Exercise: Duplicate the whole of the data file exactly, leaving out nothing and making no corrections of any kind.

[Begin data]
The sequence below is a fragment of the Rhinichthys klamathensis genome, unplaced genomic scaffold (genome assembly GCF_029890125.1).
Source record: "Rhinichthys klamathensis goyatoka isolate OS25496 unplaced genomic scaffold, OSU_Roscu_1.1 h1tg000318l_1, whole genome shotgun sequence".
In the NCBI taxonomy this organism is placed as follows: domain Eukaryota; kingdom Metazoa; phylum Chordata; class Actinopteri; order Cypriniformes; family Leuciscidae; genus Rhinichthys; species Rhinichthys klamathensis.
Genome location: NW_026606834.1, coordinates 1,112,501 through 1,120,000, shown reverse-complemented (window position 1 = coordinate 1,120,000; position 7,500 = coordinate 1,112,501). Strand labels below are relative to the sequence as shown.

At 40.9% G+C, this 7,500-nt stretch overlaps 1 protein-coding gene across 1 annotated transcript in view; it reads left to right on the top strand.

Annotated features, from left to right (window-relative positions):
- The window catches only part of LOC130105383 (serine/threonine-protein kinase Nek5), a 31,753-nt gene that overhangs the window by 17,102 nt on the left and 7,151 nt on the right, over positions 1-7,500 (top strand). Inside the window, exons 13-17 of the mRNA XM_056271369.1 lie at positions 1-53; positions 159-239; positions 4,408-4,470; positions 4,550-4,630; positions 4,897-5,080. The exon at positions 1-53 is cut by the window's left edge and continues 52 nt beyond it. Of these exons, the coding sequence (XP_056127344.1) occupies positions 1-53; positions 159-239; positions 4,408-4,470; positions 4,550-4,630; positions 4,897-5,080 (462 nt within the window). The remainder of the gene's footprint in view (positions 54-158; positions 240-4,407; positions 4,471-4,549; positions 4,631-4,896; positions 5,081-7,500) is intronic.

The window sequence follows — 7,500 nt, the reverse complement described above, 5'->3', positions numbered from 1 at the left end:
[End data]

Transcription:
The sequence below is a fragment of the Rhinichthys klamathensis genome, unplaced genomic scaffold (genome assembly GCF_029890125.1).
Source record: "Rhinichthys klamathensis goyatoka isolate OS25496 unplaced genomic scaffold, OSU_Roscu_1.1 h1tg000318l_1, whole genome shotgun sequence".
In the NCBI taxonomy this organism is placed as follows: domain Eukaryota; kingdom Metazoa; phylum Chordata; class Actinopteri; order Cypriniformes; family Leuciscidae; genus Rhinichthys; species Rhinichthys klamathensis.
Genome location: NW_026606834.1, coordinates 1,112,501 through 1,120,000, shown reverse-complemented (window position 1 = coordinate 1,120,000; position 7,500 = coordinate 1,112,501). Strand labels below are relative to the sequence as shown.

At 40.9% G+C, this 7,500-nt stretch overlaps 1 protein-coding gene across 1 annotated transcript in view; it reads left to right on the top strand.

Annotated features, from left to right (window-relative positions):
- The window catches only part of LOC130105383 (serine/threonine-protein kinase Nek5), a 31,753-nt gene that overhangs the window by 17,102 nt on the left and 7,151 nt on the right, over positions 1-7,500 (top strand). Inside the window, exons 13-17 of the mRNA XM_056271369.1 lie at positions 1-53; positions 159-239; positions 4,408-4,470; positions 4,550-4,630; positions 4,897-5,080. The exon at positions 1-53 is cut by the window's left edge and continues 52 nt beyond it. Of these exons, the coding sequence (XP_056127344.1) occupies positions 1-53; positions 159-239; positions 4,408-4,470; positions 4,550-4,630; positions 4,897-5,080 (462 nt within the window). The remainder of the gene's footprint in view (positions 54-158; positions 240-4,407; positions 4,471-4,549; positions 4,631-4,896; positions 5,081-7,500) is intronic.

The window sequence follows — 7,500 nt, the reverse complement described above, 5'->3', positions numbered from 1 at the left end: